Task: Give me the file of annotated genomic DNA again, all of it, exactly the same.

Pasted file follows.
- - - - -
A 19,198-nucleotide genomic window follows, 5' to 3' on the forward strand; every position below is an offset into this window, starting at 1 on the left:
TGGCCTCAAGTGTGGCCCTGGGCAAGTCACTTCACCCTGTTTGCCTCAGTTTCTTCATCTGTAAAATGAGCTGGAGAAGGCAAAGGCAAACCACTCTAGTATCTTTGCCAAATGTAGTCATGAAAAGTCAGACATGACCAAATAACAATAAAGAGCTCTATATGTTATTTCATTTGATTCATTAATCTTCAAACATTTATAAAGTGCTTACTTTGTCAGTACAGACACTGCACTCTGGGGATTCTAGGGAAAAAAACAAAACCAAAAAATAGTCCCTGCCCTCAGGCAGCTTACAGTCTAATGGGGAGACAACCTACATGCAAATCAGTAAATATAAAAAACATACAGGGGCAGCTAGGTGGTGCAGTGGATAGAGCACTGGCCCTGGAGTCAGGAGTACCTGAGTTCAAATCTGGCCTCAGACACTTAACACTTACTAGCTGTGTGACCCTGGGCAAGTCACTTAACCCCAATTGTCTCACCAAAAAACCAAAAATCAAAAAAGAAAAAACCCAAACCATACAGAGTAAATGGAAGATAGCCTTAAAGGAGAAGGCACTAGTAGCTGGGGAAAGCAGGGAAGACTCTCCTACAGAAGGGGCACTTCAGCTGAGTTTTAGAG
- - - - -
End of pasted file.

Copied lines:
A 19,198-nucleotide genomic window follows, 5' to 3' on the forward strand; every position below is an offset into this window, starting at 1 on the left:
TGGCCTCAAGTGTGGCCCTGGGCAAGTCACTTCACCCTGTTTGCCTCAGTTTCTTCATCTGTAAAATGAGCTGGAGAAGGCAAAGGCAAACCACTCTAGTATCTTTGCCAAATGTAGTCATGAAAAGTCAGACATGACCAAATAACAATAAAGAGCTCTATATGTTATTTCATTTGATTCATTAATCTTCAAACATTTATAAAGTGCTTACTTTGTCAGTACAGACACTGCACTCTGGGGATTCTAGGGAAAAAAACAAAACCAAAAAATAGTCCCTGCCCTCAGGCAGCTTACAGTCTAATGGGGAGACAACCTACATGCAAATCAGTAAATATAAAAAACATACAGGGGCAGCTAGGTGGTGCAGTGGATAGAGCACTGGCCCTGGAGTCAGGAGTACCTGAGTTCAAATCTGGCCTCAGACACTTAACACTTACTAGCTGTGTGACCCTGGGCAAGTCACTTAACCCCAATTGTCTCACCAAAAAACCAAAAATCAAAAAAGAAAAAACCCAAACCATACAGAGTAAATGGAAGATAGCCTTAAAGGAGAAGGCACTAGTAGCTGGGGAAAGCAGGGAAGACTCTCCTACAGAAGGGGCACTTCAGCTGAGTTTTAGAG